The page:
The US and Canada use a test program called the CPAT, which is a pretty rough test. I'm working on specifically training for the CPAT through strength and endurance training. However, training the way I will probably won't help you being that your on another continent completely. :icon_lol: On the FD's website there should be a applicant's guidebook or something that kind of lays out what's expected from you.

    You really need to find that so we can help you. Shots in the dark won't help you, and I say that with all honesty.
     
    Last edited: Jul 2, 2010
  7. Tosa

    Tosa Red Belt

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    You should read this thread, and consider the strength routines there.

    You should look into the Wendler 5/3/1, John christy 5/3/1, texas method

    As for conditioning, a combination of steady state, and interval work. Although if you haven't been doing and endurance work, just do steady state at first, and work up to including interval work. For example, finishing your lifting with prowler work, hill sprints or intervals on a rowing machine. And on most days you don't lift, running, cycling or swimming.

    But it's difficult to give specific advice without knowing the specific requirements. Which is why it's important to know what the fitness test is comprised of. It will give you specific goals to meet, and exceed, specific tests to train for, and an idea of what you need to work on the most. The details of the test should be on the departments website. If you can't find the test for a particular department, try looking for others in the same area. Chances are they're similar.
     
  8. OderusUrungus**

    OderusUrungus** Banned Banned

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    Thanks a lot for the advice. The test I will have to do is the CPAD. I watched some youtube videos of it and read the specifics. I don't think it will be much of a problem really. Just got to up the cardio. I hate to do so because I have trouble keeping weight on as it is.
     
  9. Tosa

    Tosa Red Belt

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    Do you mean CPAT test? Or something else? I tried looking up CPAD, but google found nothing related to fire fighter fitness testing.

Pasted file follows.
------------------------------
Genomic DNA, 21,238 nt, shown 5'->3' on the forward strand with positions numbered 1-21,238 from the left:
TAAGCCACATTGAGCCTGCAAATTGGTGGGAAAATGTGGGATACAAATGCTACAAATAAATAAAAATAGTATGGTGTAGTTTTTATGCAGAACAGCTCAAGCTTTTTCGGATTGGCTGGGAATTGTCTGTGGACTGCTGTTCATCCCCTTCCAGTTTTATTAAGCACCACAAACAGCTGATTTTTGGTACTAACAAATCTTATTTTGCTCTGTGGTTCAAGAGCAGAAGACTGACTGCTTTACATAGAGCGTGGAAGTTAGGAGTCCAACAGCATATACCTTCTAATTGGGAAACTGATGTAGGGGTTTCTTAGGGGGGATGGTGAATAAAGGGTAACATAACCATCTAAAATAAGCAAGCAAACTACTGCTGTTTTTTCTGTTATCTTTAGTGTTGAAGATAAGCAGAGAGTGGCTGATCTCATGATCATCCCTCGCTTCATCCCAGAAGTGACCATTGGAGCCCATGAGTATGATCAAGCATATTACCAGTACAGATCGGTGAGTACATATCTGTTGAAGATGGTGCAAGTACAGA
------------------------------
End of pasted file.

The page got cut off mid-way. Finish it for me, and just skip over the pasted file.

10. Endo

    Endo o hai!

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    It's probably the CPAT. It's harder than it looks, by a lot. I highly suggest training for it. The main battle is against fatigue, not time. I'm going to recommend the same plan that I have, and that's circuit training.

    I would also plan on training for a mile and a half for time. They normally do it with you and a partner, and you have to talk the whole time while you run.

    I am a pretty physically fit person all around, and certainly more so than most regular people, and I really think this is something you should train for. The more you train, the better you perform. The better you can perform against fatigue, the safer you can complete the test, the better your score will be. They look for your level of fatigue during the course to see what sort of shape you are in. Any doubts, and it will not be good.

    My brother-in-law is a fire fighter, his dad is a fire fighter, my friend is a fire fighter, and my other friend applied and didn't make it. So I have a pretty good insight on this test and what they're looking for.
     
  11. NoFrag

    NoFrag Banned Banned

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    Make sure you have some strong legs and VERY GOOD cardio. Strong core is a must too.

    Abs, back and legs must be very strong, so squats and deadlifts are mandatory.
     
  12. Tosa

    Tosa Red Belt

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    So assuming it's the CPAT test;

    (1) It would be a good idea to get a weighted vest, with the weight ranging from 50-75lbs. Since all of the testing is done with one, it would be a good idea to incorporate when reasonable.

    (2) Since the stair climb is one of the events, at least some of your cardio should be climbing/running stairs. Wearing the weighted vest if possible, working up to 75lbs. Also working around 3 minute intervals. Sometimes shorter harder intervals. Sometimes longer.

    (3) I think the hose drag & rescue events could be trained with sled work. Try and get access to a weight sled. Work on pulling it in ways similar to these two tests. If possible wear a 50lb weight vest during this, and work up to pulling a weight around 160lbs if not greater.